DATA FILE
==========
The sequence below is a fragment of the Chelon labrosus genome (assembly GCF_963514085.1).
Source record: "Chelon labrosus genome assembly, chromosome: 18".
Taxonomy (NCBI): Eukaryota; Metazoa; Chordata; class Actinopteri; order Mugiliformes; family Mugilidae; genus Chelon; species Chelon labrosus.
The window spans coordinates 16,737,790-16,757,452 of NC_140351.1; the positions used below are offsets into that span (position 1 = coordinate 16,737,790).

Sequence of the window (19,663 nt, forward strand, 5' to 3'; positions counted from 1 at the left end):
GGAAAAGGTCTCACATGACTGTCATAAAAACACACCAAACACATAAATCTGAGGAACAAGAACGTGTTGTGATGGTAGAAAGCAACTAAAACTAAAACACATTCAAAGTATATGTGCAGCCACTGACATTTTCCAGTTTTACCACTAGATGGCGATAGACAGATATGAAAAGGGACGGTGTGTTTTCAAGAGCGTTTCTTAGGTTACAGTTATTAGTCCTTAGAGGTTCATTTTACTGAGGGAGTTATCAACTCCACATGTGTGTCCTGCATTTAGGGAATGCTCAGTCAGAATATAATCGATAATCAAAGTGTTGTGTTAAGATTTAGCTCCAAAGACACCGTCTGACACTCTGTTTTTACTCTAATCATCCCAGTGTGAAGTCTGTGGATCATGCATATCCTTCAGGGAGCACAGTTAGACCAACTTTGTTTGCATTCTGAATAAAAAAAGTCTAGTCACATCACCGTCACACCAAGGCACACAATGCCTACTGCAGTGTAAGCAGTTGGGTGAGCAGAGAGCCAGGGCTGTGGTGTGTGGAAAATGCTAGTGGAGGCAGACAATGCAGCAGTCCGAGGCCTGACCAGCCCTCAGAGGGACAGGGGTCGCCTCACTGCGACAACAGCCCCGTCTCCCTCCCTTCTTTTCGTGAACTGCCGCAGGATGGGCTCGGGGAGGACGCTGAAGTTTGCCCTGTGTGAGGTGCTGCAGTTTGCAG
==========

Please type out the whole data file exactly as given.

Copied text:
The sequence below is a fragment of the Chelon labrosus genome (assembly GCF_963514085.1).
Source record: "Chelon labrosus genome assembly, chromosome: 18".
Taxonomy (NCBI): Eukaryota; Metazoa; Chordata; class Actinopteri; order Mugiliformes; family Mugilidae; genus Chelon; species Chelon labrosus.
The window spans coordinates 16,737,790-16,757,452 of NC_140351.1; the positions used below are offsets into that span (position 1 = coordinate 16,737,790).

Sequence of the window (19,663 nt, forward strand, 5' to 3'; positions counted from 1 at the left end):
GGAAAAGGTCTCACATGACTGTCATAAAAACACACCAAACACATAAATCTGAGGAACAAGAACGTGTTGTGATGGTAGAAAGCAACTAAAACTAAAACACATTCAAAGTATATGTGCAGCCACTGACATTTTCCAGTTTTACCACTAGATGGCGATAGACAGATATGAAAAGGGACGGTGTGTTTTCAAGAGCGTTTCTTAGGTTACAGTTATTAGTCCTTAGAGGTTCATTTTACTGAGGGAGTTATCAACTCCACATGTGTGTCCTGCATTTAGGGAATGCTCAGTCAGAATATAATCGATAATCAAAGTGTTGTGTTAAGATTTAGCTCCAAAGACACCGTCTGACACTCTGTTTTTACTCTAATCATCCCAGTGTGAAGTCTGTGGATCATGCATATCCTTCAGGGAGCACAGTTAGACCAACTTTGTTTGCATTCTGAATAAAAAAAGTCTAGTCACATCACCGTCACACCAAGGCACACAATGCCTACTGCAGTGTAAGCAGTTGGGTGAGCAGAGAGCCAGGGCTGTGGTGTGTGGAAAATGCTAGTGGAGGCAGACAATGCAGCAGTCCGAGGCCTGACCAGCCCTCAGAGGGACAGGGGTCGCCTCACTGCGACAACAGCCCCGTCTCCCTCCCTTCTTTTCGTGAACTGCCGCAGGATGGGCTCGGGGAGGACGCTGAAGTTTGCCCTGTGTGAGGTGCTGCAGTTTGCAG